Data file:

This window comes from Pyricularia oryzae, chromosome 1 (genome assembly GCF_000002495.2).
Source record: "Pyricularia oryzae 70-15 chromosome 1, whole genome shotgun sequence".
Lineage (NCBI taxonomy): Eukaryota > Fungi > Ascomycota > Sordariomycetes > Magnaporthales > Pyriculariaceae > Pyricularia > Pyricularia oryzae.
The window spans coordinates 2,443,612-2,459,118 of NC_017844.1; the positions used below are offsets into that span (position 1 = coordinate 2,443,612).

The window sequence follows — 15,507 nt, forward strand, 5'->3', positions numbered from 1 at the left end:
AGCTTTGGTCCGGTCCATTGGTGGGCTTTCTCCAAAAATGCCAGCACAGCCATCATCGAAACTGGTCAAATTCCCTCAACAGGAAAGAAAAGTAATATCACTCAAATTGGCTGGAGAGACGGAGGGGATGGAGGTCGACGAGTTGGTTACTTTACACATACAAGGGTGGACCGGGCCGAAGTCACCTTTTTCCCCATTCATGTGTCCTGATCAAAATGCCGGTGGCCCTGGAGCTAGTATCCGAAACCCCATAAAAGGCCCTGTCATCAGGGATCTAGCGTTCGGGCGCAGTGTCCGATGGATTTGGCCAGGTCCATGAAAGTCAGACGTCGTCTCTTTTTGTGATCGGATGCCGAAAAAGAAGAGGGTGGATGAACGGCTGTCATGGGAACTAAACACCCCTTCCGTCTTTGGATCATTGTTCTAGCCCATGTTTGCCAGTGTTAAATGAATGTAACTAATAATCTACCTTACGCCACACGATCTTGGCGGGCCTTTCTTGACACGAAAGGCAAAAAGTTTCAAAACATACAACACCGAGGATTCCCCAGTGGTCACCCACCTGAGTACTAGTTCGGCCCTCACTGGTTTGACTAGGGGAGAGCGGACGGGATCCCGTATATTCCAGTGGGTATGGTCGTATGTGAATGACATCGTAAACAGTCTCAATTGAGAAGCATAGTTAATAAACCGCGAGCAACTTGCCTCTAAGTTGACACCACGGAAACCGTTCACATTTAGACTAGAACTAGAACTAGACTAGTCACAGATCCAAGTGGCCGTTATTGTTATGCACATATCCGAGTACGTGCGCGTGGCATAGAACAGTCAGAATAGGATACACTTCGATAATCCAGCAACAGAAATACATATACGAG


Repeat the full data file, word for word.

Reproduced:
This window comes from Pyricularia oryzae, chromosome 1 (genome assembly GCF_000002495.2).
Source record: "Pyricularia oryzae 70-15 chromosome 1, whole genome shotgun sequence".
Lineage (NCBI taxonomy): Eukaryota > Fungi > Ascomycota > Sordariomycetes > Magnaporthales > Pyriculariaceae > Pyricularia > Pyricularia oryzae.
The window spans coordinates 2,443,612-2,459,118 of NC_017844.1; the positions used below are offsets into that span (position 1 = coordinate 2,443,612).

The window sequence follows — 15,507 nt, forward strand, 5'->3', positions numbered from 1 at the left end:
AGCTTTGGTCCGGTCCATTGGTGGGCTTTCTCCAAAAATGCCAGCACAGCCATCATCGAAACTGGTCAAATTCCCTCAACAGGAAAGAAAAGTAATATCACTCAAATTGGCTGGAGAGACGGAGGGGATGGAGGTCGACGAGTTGGTTACTTTACACATACAAGGGTGGACCGGGCCGAAGTCACCTTTTTCCCCATTCATGTGTCCTGATCAAAATGCCGGTGGCCCTGGAGCTAGTATCCGAAACCCCATAAAAGGCCCTGTCATCAGGGATCTAGCGTTCGGGCGCAGTGTCCGATGGATTTGGCCAGGTCCATGAAAGTCAGACGTCGTCTCTTTTTGTGATCGGATGCCGAAAAAGAAGAGGGTGGATGAACGGCTGTCATGGGAACTAAACACCCCTTCCGTCTTTGGATCATTGTTCTAGCCCATGTTTGCCAGTGTTAAATGAATGTAACTAATAATCTACCTTACGCCACACGATCTTGGCGGGCCTTTCTTGACACGAAAGGCAAAAAGTTTCAAAACATACAACACCGAGGATTCCCCAGTGGTCACCCACCTGAGTACTAGTTCGGCCCTCACTGGTTTGACTAGGGGAGAGCGGACGGGATCCCGTATATTCCAGTGGGTATGGTCGTATGTGAATGACATCGTAAACAGTCTCAATTGAGAAGCATAGTTAATAAACCGCGAGCAACTTGCCTCTAAGTTGACACCACGGAAACCGTTCACATTTAGACTAGAACTAGAACTAGACTAGTCACAGATCCAAGTGGCCGTTATTGTTATGCACATATCCGAGTACGTGCGCGTGGCATAGAACAGTCAGAATAGGATACACTTCGATAATCCAGCAACAGAAATACATATACGAG